Jeannine Garsee's first novel was very well-written and riveting, but it is for older students. Martha's mother frequently moves her around, and this time they have landed with a boyfriend who has a run-down house in a mainly black area of Cleveland. Martha gets by the best she can, considering that the boyfriend beats her, her mother frequently runs off for long stretches, and the school bully has it in for her. She loves to play the cello, but just surviving is enough of a challenge. This would be one that my problem novel fans would LOVE, but I'll have them request it from the public library. Too much language, and a couple scenes that I don't want to hand to 6th graders. Definitely consider this if you have a high school library.
Joanne Harris' Runemarks was a challenge. I have lots of problems with high fantasy, and this is rich with Norse mythology, with which I don't have much familiarity. Started with three maps, which is why this has been sitting by my chair for three weeks. Still, that's personal preference. Will my students like this? Yes. It is well-written in an engaging style which even I could follow, it's complicated enough to satisfy my highest, geekiest readers, and Harris has clearly road tested this on actual children. If you need another huge big fantasy for your middle school, this one is good, and when students finish, perhaps they will pick up Lloyd Alexander's The Iron Ring for some Indian mythology.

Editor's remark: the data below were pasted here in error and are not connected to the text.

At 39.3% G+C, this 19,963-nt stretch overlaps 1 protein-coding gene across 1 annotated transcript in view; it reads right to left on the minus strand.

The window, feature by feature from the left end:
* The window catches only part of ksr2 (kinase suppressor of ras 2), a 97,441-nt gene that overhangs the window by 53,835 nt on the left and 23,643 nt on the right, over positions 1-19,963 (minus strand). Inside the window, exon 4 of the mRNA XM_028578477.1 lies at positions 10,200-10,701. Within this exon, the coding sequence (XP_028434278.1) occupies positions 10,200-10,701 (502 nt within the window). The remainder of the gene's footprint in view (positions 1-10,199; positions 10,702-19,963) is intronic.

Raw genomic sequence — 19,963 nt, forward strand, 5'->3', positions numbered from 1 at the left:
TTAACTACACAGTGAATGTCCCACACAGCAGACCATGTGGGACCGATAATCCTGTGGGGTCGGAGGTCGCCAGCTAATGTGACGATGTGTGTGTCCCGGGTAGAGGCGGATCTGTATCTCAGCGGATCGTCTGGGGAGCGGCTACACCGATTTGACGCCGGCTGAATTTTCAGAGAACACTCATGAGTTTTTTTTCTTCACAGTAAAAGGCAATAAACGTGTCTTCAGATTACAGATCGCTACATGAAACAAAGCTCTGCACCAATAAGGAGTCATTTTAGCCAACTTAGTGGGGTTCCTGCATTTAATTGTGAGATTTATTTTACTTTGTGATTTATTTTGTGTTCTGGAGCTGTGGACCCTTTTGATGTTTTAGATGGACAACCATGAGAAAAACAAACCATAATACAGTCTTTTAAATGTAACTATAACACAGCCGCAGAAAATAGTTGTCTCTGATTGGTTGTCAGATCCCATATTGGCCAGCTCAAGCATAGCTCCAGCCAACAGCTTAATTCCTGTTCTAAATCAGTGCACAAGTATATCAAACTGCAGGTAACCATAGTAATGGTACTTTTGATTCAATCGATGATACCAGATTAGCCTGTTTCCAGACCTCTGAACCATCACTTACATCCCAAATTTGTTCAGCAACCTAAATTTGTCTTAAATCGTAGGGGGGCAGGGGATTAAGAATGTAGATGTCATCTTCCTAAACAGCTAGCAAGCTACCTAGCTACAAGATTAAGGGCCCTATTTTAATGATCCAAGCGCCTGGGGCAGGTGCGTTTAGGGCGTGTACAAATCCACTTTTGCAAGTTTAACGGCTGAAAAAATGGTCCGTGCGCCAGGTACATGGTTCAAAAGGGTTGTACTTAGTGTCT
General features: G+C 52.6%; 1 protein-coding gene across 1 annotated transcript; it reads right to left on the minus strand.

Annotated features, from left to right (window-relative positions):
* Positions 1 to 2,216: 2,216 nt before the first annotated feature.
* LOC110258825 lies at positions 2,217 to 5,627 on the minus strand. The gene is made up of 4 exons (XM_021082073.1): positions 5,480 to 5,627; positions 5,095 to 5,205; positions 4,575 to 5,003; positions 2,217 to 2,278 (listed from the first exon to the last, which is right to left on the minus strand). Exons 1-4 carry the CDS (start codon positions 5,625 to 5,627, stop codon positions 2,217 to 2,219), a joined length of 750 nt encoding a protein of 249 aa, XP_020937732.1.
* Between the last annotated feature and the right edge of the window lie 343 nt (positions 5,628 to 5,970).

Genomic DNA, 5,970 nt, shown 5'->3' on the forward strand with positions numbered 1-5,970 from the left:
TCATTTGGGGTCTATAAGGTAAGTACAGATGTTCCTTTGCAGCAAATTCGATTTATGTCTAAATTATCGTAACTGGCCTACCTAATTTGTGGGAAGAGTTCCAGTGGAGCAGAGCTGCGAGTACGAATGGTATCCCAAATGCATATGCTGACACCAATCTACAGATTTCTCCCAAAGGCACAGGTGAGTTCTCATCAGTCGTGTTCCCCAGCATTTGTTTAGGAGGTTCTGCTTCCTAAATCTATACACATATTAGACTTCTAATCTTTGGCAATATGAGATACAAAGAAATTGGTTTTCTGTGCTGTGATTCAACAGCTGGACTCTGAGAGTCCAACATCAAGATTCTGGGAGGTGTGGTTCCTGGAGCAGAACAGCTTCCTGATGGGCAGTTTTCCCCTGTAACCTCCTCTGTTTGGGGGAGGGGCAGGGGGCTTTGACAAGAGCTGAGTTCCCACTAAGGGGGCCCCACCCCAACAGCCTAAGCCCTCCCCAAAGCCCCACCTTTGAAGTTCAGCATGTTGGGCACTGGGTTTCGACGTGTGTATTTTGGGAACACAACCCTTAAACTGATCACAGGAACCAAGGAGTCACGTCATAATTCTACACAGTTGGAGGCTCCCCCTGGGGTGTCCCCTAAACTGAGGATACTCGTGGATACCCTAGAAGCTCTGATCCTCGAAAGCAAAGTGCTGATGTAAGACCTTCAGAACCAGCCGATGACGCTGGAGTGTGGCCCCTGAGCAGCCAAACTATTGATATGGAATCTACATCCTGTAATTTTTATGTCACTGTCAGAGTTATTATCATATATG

I saved Catherine Clark's Wish You Were Here as a reward for finishing Runemarks, because I liked her other books, but I was oddly disappointed. Too much family on the road trip, not enough fun, and an oddly small typeface. Students notice these things. I'll pass.